What happens during an implicit test?
Implicit Reaction Time tests, or IRTs, measure an individual's attitude or beliefs towards certain concepts or topics. This is by measuring the strength of associations that the brain stores subconsciously.
For example, whenever we may think of the brand Apple, our brains will activate related associations, such as “stylish”, “creative”, or “high quality”, depending on your subconscious bias.
This all happens in a split second and on a subconscious level, but through implicit tests we can capture a more objective measure of respondents’ feelings towards brands than what we get by asking directly.
This understanding of your target audience’s feelings can make a huge difference when planning a strategy. See below what happens during the two phases of an implicit test and what that means in practice.
The first phase
The first phase of an implicit test involves the task of detecting target emotion words, such as “happy” and “sad”.
On each trial in this first phase, the word appears and the respondent has to press one key for happy words and another key for sad words. This is an easy task and respondents can do this very quickly with few errors.
The second phase
In the second phase, the task is the same, but words we call ‘primes’ show up very briefly before the target emotion words. These primes are either similar to the target word ("joy" and "happy") or a contrary word ("gloomy").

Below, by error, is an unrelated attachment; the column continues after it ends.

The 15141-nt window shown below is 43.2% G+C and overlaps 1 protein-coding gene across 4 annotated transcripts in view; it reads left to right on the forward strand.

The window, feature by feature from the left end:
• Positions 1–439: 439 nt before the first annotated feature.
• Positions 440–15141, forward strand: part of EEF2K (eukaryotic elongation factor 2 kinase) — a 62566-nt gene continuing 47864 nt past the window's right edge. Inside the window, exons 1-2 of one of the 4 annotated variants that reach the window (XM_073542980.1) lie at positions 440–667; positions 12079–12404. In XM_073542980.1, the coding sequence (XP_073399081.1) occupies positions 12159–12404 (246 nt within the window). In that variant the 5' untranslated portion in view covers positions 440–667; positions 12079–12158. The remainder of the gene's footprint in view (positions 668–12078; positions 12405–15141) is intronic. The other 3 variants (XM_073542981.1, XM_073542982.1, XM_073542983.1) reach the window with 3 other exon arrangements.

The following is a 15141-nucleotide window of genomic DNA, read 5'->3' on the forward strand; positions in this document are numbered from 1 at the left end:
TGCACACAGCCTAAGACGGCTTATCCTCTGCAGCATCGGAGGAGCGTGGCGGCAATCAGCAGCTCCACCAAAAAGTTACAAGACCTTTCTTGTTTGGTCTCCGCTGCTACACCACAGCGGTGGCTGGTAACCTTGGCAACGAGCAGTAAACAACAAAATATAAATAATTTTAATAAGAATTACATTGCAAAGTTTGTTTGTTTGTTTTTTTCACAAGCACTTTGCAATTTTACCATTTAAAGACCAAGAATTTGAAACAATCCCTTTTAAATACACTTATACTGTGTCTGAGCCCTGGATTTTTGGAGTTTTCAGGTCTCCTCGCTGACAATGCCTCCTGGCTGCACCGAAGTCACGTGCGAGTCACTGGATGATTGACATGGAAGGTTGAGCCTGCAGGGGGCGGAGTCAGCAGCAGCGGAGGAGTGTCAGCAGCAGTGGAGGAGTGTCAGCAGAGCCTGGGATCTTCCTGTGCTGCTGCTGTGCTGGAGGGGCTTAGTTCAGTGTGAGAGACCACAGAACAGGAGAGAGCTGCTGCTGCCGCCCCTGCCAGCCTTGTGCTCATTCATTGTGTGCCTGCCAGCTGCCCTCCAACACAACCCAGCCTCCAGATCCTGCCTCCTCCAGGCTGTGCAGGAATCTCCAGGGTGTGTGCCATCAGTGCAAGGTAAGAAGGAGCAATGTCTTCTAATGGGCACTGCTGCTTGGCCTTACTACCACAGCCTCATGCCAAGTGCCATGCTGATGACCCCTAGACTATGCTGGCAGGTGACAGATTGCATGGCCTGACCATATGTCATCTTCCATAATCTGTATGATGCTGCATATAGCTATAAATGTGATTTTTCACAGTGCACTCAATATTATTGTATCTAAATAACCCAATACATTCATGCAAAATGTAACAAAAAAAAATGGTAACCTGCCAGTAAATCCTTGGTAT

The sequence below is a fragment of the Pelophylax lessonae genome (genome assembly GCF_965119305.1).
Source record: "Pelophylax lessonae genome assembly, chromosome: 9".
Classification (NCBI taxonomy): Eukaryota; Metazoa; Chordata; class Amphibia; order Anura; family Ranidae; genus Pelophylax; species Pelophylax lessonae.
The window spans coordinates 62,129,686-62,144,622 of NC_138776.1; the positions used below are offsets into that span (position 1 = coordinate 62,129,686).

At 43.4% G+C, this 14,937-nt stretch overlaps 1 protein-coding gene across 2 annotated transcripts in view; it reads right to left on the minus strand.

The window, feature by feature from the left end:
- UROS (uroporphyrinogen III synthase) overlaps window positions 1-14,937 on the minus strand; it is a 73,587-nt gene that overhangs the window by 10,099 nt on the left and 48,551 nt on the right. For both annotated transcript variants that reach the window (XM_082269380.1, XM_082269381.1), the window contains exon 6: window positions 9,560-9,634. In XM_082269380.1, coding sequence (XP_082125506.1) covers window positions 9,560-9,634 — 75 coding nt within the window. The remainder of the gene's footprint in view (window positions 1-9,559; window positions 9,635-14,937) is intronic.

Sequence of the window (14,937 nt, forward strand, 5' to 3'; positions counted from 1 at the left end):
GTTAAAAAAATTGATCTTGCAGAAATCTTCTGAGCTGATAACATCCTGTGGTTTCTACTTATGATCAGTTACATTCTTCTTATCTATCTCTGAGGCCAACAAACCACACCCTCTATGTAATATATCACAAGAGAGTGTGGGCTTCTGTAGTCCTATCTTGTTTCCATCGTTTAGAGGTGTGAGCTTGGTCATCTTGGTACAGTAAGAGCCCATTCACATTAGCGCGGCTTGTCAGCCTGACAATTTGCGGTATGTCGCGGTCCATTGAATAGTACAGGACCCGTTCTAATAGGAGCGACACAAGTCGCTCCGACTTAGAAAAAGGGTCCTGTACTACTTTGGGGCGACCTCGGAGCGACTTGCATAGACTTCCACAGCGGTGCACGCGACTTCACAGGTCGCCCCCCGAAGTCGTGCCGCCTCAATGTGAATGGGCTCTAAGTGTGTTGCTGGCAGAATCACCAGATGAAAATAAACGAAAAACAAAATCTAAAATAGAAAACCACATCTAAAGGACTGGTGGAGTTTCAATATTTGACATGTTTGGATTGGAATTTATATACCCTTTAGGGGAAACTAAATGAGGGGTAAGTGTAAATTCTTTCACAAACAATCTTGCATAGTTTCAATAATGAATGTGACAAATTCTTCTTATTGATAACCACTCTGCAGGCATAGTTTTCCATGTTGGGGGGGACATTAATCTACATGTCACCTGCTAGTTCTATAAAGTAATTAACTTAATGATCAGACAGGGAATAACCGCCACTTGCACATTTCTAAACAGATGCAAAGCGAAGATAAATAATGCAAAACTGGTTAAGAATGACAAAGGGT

The respondent might see the word "joy" flash on the screen followed by "happy", and press a key for happy words when responding to the target. This task is performed quickly because the prime and the target word are congruent.
However, with the word "gloomy" being followed by "happy", the words are incongruent and respondents are a little slower to detect "happy" in their key press.
Even if the response is slower by only a split second, when repeated over several trials and many respondents, it’s statistically significant.
What does that mean?
If we bring this test into the commercial arena, the primes might remain the same ("joy" and "gloomy"), but the targets could be Adidas and Nike.
Respondents with a strong preference for Adidas over Nike might be quicker to respond to "joy" > Adidas than "joy" > Nike, for example.
For a real implicit response test, we can broaden the primes to reflect attributes related to brand equity, such as "trusted", "modern", "friendly", "cool" and so on.
On the other hand, the targets don’t need to be brands. We can also test the associations made with pack designs, celebrities, claims and more.
Implicit Tests measure the associations between concepts in our brains. They do this by having a first phase that works as a trial and a second one that tests the reaction time to see if we consider certain concepts congruent or incongruent with the targets.
By making the target words into brands, celebrities or even testing the associations of certain attributes with pack designs or claims, we can measure many aspects of consumer evaluation.
Split Second offers solutions with implicit testing for your Advertising campaigns, as well as many other types of tests. If you believe any of our services are what your next strategy needs, contact our experts today.